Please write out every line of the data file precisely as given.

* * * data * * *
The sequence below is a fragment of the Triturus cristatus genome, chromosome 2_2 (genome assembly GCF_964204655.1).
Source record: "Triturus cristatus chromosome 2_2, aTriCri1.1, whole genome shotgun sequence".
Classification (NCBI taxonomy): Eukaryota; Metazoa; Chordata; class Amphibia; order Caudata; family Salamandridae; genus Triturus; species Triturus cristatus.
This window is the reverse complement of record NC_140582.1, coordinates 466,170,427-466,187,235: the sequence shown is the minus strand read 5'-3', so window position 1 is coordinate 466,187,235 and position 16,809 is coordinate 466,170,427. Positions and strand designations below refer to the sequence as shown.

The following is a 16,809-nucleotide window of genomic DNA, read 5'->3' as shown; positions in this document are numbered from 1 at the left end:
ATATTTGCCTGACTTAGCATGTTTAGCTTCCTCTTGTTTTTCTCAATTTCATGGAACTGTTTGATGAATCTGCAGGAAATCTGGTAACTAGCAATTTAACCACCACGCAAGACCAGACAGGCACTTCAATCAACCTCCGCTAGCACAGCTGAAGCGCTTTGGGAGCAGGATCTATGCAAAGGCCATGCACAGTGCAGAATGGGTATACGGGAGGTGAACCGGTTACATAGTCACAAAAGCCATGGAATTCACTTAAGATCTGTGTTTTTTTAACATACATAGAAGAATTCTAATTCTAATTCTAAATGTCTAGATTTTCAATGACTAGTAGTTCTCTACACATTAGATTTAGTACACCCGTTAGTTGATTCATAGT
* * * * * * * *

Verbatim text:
The sequence below is a fragment of the Triturus cristatus genome, chromosome 2_2 (genome assembly GCF_964204655.1).
Source record: "Triturus cristatus chromosome 2_2, aTriCri1.1, whole genome shotgun sequence".
Classification (NCBI taxonomy): Eukaryota; Metazoa; Chordata; class Amphibia; order Caudata; family Salamandridae; genus Triturus; species Triturus cristatus.
This window is the reverse complement of record NC_140582.1, coordinates 466,170,427-466,187,235: the sequence shown is the minus strand read 5'-3', so window position 1 is coordinate 466,187,235 and position 16,809 is coordinate 466,170,427. Positions and strand designations below refer to the sequence as shown.

The following is a 16,809-nucleotide window of genomic DNA, read 5'->3' as shown; positions in this document are numbered from 1 at the left end:
ATATTTGCCTGACTTAGCATGTTTAGCTTCCTCTTGTTTTTCTCAATTTCATGGAACTGTTTGATGAATCTGCAGGAAATCTGGTAACTAGCAATTTAACCACCACGCAAGACCAGACAGGCACTTCAATCAACCTCCGCTAGCACAGCTGAAGCGCTTTGGGAGCAGGATCTATGCAAAGGCCATGCACAGTGCAGAATGGGTATACGGGAGGTGAACCGGTTACATAGTCACAAAAGCCATGGAATTCACTTAAGATCTGTGTTTTTTTAACATACATAGAAGAATTCTAATTCTAATTCTAAATGTCTAGATTTTCAATGACTAGTAGTTCTCTACACATTAGATTTAGTACACCCGTTAGTTGATTCATAGT